Girardin, Delphine (1804–1855)
Girardin, Delphine (1804–1855)
French author. Name variations: Madame Émile de Girardin; Madame de Girardin; Delphine Gay; Delphine de Girardin; Delphine Gay de Girardin; (pseudonyms) Vicomte de Launay or Le Vicomte Delaunay; Charles de Launay. Born Delphine Gay on January 26, 1804, in Aix-la-Chapelle, Prussia; died on June 29, 1855, in Paris, France; daughter of Sophie Gay (1776–1852, a novelist) and M. Gay (a receiver-general of the department of the Roër or Ruhr); married Émile de Girardin (1806–1881, a journalist and economist), in 1831.
Essais poétiques (1824); Nouveaux Essais poétiques (1825); Le Lorgnon (1831); Contes d'une vieille fille à ses neveux (1832); Le Marquis de Pontanges (1835); La Canne de M. Balzac (1836); L'École des journalistes (1839); Lettres parisiennes (1843); Judith (1843); Cléopâtre (1847); C'est la faute du mari (1851); Lady Tartufe (1853); Il ne faut pas jouer, avec la douleur (1853); La Joie fait peur (1854); and Le Chapeau d'un horloger (1854).
Delphine Girardin, daughter of M. Gay, a receiver-general of the department of the Roër, and novelist Sophie Gay , grew up in a brilliant literary society thanks to the influence of her famous mother. A talented poet and writer, Delphine was also a beautiful woman who displayed spirit and was widely considered the queen of Romantic cénacles (literary circles).
Girardin's romantic writings, Essais poétiques (1824) and Nouveaux Essais poétiques (1825), best reflect the sensitivity and spirituality for which she was known. Her writing was so popular that, during a trip to Italy, she was crowned in the tradition of Germaine de Staël 's Corrine. Her trip produced various poems including the popular "Napoline" (1833).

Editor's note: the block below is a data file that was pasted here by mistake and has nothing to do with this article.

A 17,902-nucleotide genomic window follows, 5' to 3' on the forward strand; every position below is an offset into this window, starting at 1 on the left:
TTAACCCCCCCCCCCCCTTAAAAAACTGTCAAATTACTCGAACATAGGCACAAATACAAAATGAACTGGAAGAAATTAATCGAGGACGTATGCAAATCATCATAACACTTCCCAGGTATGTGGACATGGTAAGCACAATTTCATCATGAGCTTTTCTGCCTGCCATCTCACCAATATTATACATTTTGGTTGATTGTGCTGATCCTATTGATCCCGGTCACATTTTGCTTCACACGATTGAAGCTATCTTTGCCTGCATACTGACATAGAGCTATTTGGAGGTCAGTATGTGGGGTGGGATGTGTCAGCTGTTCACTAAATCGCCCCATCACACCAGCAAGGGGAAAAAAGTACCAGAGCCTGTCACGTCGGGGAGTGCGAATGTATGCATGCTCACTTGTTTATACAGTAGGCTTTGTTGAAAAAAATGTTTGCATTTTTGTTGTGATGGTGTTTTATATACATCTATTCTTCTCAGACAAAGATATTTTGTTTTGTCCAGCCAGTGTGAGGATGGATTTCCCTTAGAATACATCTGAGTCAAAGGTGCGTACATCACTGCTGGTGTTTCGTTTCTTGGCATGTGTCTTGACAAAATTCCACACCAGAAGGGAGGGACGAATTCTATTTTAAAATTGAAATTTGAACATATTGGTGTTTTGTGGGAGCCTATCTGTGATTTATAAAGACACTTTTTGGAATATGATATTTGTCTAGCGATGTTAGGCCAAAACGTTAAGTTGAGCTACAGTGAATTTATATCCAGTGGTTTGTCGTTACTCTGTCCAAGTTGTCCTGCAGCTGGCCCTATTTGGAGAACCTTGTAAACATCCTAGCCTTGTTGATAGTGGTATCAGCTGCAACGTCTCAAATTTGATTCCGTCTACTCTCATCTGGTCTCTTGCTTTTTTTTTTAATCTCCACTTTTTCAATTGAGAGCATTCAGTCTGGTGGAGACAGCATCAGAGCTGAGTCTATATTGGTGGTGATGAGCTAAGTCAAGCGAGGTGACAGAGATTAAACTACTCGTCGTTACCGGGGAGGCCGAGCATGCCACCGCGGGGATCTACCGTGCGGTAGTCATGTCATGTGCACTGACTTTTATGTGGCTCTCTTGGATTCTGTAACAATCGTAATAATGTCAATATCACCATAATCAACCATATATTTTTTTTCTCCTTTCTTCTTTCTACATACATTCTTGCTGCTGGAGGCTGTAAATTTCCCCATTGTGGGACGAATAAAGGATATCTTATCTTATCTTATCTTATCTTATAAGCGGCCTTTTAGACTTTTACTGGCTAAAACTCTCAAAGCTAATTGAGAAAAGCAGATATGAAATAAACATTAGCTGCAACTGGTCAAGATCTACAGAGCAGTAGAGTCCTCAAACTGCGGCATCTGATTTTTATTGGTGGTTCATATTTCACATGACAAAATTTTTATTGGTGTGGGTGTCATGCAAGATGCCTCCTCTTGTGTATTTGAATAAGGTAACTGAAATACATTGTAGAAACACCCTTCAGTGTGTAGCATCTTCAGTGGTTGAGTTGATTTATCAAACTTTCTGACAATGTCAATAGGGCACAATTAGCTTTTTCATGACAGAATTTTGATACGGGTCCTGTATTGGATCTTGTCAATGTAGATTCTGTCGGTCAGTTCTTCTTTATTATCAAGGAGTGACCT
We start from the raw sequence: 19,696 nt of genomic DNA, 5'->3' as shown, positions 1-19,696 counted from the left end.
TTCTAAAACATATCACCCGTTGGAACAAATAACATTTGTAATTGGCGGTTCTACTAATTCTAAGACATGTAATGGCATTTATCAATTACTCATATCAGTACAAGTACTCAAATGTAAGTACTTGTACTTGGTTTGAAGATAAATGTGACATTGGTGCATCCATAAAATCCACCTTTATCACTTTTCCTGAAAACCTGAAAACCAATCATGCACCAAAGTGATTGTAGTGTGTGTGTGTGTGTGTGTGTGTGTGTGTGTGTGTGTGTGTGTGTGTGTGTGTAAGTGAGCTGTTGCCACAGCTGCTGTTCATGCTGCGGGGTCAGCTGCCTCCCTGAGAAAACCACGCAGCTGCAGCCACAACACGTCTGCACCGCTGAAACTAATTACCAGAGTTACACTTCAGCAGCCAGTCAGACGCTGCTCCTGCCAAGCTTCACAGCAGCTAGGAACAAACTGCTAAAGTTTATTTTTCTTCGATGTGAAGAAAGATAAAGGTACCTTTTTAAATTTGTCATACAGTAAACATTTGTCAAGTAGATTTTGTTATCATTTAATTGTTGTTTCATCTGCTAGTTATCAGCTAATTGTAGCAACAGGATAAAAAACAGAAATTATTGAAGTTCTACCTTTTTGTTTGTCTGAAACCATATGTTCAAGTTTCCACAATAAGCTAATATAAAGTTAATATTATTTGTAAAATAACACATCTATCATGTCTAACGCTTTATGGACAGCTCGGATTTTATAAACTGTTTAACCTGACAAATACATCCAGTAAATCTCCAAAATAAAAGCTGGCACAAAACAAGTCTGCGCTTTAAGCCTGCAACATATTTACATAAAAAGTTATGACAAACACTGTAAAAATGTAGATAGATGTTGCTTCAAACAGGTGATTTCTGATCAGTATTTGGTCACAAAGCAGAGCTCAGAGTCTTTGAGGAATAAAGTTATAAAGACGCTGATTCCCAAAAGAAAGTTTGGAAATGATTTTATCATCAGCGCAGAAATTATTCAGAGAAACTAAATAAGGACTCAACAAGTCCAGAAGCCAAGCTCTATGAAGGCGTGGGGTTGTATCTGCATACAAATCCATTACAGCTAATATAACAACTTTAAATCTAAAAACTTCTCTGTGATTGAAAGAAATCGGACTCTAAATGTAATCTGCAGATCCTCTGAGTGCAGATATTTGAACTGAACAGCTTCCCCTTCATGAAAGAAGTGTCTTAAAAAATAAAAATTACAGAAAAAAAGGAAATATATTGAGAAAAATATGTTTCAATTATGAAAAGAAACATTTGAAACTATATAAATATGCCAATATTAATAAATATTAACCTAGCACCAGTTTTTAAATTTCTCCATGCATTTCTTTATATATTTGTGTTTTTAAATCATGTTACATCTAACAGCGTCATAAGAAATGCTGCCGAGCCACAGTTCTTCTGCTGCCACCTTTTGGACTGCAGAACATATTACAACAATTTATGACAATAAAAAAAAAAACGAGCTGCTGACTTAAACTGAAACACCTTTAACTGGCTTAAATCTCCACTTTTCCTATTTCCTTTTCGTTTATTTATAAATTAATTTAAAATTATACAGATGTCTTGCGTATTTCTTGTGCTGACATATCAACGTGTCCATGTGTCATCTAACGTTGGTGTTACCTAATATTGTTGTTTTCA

In 1831, Delphine married Émile de Girardin, editor of La Presse. Taking advantage of her new literary access, she published a series of witty letters under the pseudonym Vicomte de Launay between 1836 and 1848. These letters were published in a collection titled Lettres parisiennes in 1843. After her marriage, she established a salon, welcoming such literary stars of the day as Théophile Gautier, Honoré de Balzac, Alfred de Musset, and Victor Hugo.
Girardin was a prolific writer and her skills extended to various genres, including short stories, plays, novels, and poetry. She produced a collection of short stories in 1836 entitled La Canne de M. Balzac. Her early poetic work from 1822, "Le Dévouement des médicins français et des souers de Ste Camille dans la peste de Barceloné," was crowned by the Académie Français. Other works include Le Lorgnon (1831), Contes d'une vieille fille à ses neveux (1832), Le Marquis de Pontanges (1835), Il ne faut pas jouer, avec la douleur (1853), C'est la faute du mari (1851), La Joie fait peur (1854), and Le Chapeau d'un horloger (1854). Une Femme qui déteste son mari appeared after her death in 1855. Her plays include Judith (1843), Cléopâtre (1847), Lady Tartufe (1853) and the banned L'Ecole des journalistes (1839).
Judith C. Reveal , freelance writer, Greensboro, Maryland